How to Make a Cloze Passage
A cloze passage is a piece of text in which words have been omitted throughout. A cloze can be used for more than one purpose. A teacher's objective in assigning a cloze activity may be to assess reading comprehension, to help students improve their comprehension or to assess the appropriateness of reading material. The objective for the student is to predict words that belong in the blanks of the cloze passage.
Choose a topic. A cloze can be used to introduce new material or to review material. Choose a short supplemental text to turn into a cloze passage. For example, if you are a history teacher and you are introducing a unit on the Civil War, you might choose or write a summary of the unit or a letter written from a soldier to his wife. Any text can be used for a cloze.
Copy and paste the text you will use. If you are going to white out the phrases, you will want to use a copy machine to make your copies. Make one copy for yourself, and then make a copy for each student in the class. If you are using a word processing program, simply create two pages with the same text. One of the pages will be the complete text, and the other will become a cloze.
Omit words from the complete passage. If you are going to white out words after having copied the text, simply white out certain words from the selection. Important: This is not the same as a fill-in-the-blank worksheet. Avoid whiting out only key words from the text. A good approach is to white out every fifth word. This may include articles, such as "a," "an" or 'the," or conjunctions, such as "and," "but" and "or." If you are using a word processing program, highlight the word you would like to omit and then simply insert a blank long enough for students to write in their guess of the missing word.
Copy the cloze passage on a separate piece of paper.It is important that the complete text and the cloze passage are on separate pages. This will be explained in the administration section of this article.
Distribute the cloze passage only.
Instruct students to read the selection, even though there are missing words.
Tell students to guess or predict which word belongs in each blank. Tell them to use context clues and to pay attention to parts of speech that are missing from the sentence. Important: Tell students they will have an opportunity to check their work with the complete passage. Their guesses should not be graded for correctness. (If a grade is given for this activity, it should be for completion only.) When they are finished, tell them to turn their cloze over.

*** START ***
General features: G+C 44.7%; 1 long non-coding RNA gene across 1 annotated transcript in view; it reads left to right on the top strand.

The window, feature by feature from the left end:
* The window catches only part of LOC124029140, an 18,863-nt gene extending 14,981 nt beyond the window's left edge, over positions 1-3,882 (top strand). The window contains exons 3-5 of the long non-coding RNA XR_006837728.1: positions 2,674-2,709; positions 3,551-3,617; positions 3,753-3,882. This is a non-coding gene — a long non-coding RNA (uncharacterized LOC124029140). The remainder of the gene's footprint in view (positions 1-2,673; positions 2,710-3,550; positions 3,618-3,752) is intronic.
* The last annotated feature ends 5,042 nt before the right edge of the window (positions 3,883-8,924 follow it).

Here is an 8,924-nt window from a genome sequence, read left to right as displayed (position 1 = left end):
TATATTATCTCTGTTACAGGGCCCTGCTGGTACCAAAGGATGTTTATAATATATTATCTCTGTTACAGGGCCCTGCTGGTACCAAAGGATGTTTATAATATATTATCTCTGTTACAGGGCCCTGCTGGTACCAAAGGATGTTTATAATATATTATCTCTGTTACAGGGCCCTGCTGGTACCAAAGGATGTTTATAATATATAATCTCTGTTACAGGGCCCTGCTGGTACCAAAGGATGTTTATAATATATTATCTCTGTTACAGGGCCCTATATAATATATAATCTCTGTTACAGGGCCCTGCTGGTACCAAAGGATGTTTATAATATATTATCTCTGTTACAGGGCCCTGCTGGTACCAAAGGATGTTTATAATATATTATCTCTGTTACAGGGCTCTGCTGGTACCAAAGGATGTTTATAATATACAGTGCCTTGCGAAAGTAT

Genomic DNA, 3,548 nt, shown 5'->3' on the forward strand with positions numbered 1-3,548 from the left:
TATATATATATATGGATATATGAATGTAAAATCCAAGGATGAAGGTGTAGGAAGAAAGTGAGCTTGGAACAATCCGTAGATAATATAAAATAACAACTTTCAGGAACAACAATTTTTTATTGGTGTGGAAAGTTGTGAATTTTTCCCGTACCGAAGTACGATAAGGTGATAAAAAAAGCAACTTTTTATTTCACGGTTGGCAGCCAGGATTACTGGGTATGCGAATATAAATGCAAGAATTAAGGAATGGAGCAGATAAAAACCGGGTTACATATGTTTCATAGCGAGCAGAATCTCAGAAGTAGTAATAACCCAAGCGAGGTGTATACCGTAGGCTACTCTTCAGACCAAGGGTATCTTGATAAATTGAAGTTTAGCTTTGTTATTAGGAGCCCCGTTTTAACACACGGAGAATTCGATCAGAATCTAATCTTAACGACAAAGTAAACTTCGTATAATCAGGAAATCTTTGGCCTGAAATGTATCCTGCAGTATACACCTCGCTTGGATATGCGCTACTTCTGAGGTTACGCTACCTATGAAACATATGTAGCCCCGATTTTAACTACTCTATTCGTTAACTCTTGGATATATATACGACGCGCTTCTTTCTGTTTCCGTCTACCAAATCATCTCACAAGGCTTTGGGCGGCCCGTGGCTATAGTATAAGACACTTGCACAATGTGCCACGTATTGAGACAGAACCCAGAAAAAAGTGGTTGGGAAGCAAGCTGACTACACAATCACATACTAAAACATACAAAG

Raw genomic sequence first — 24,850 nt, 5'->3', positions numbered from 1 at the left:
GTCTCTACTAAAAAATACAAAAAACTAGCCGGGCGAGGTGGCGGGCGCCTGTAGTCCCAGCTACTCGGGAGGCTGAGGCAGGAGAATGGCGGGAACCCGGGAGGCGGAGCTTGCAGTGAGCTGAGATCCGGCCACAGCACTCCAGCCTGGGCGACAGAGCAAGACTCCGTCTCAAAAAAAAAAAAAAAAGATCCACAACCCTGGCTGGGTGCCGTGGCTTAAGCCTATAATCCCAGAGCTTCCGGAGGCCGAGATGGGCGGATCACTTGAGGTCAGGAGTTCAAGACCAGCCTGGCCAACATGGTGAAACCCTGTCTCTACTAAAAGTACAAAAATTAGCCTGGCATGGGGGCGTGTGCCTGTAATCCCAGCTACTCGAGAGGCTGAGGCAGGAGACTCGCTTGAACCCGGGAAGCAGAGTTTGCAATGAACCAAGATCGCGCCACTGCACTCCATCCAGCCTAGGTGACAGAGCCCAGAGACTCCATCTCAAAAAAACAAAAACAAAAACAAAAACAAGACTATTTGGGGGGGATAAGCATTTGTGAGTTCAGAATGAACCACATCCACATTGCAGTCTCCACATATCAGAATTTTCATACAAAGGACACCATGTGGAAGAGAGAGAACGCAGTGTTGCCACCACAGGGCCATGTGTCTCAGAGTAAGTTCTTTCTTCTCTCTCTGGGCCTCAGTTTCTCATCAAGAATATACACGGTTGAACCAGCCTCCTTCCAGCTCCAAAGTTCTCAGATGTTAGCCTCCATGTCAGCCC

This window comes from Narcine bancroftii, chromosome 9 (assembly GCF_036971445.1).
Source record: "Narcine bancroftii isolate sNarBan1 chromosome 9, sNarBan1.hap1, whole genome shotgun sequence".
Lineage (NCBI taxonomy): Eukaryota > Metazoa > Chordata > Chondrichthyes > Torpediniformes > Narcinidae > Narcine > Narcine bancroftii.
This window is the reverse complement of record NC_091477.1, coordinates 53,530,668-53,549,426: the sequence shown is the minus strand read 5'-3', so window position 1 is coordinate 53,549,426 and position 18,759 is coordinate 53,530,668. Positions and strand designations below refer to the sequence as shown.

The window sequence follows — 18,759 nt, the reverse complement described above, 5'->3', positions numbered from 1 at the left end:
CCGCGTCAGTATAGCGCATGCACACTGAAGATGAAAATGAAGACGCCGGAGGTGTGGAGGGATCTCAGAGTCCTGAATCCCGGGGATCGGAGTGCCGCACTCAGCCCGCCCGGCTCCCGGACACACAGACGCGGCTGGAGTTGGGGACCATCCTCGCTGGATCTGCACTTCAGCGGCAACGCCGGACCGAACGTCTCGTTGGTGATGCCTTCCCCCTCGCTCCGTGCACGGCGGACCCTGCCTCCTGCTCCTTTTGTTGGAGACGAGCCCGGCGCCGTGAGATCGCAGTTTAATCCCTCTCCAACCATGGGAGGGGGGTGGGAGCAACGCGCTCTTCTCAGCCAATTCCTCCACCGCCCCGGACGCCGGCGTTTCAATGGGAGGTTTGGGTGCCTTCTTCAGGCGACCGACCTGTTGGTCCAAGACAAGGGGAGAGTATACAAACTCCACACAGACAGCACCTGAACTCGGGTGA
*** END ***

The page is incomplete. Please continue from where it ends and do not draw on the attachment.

Distribute the complete passage. Instruct students to read the complete passage silently. Here, they should pay attention to the words that were missing in their cloze text. Important: Again, they should only have one paper on their desk at a time. At this point, they are not to be "checking their work" by comparing their answers side by side. Having the pages side by side eliminates the objective of this strategy.
Instruct students to turn the complete passage over and to return to their cloze. Students now have the opportunity to make corrections, if necessary, to their guesses or predictions. If students are having trouble "remembering" which words to correct or need to refer back to the complete passage, they may turn the cloze over, re-read the complete passage, turn the complete passage over and return to the cloze. Both documents should not be face-up at the same time.
With the class, discuss aloud or with the use of an overhead projector which words belong in each blank.
Before proceeding to the next blank, ask students to share what they originally put in the blank and discuss reasons why they guessed that word. Praise students who wrote synonyms for the actual word (for example, for the word "omitted" the student wrote "removed"). This shows their ability to make accurate predictions, and this is one objective of the strategy -- to improve reading comprehension.
Proceed blank by blank, discussing each blank, if possible.
When you have completed the review of this activity, ask students to put both the cloze and the complete passage out of view. Either give a written, no-pressure, pop quiz covering the content you wanted the students grasp, or ask questions regarding the content.
Point out to students that they just learned something on their own, by reading, making predictions, correcting and discussing their mistakes. When students believe they have taught themselves, their self-confidence is raised and they will retain the information longer, if not forever.
- This is not the same concept as fill-in-the-blank.
- Do not use a word bank. Students must draw from their background knowledge of the content, written word and grammar and syntax.
- If a grade must be given, please grade the students on their completion of the entire activity, not on the correct answers, which could will lead to stress for students if they do not think they were "warned" about a "fill-in-the-blank quiz."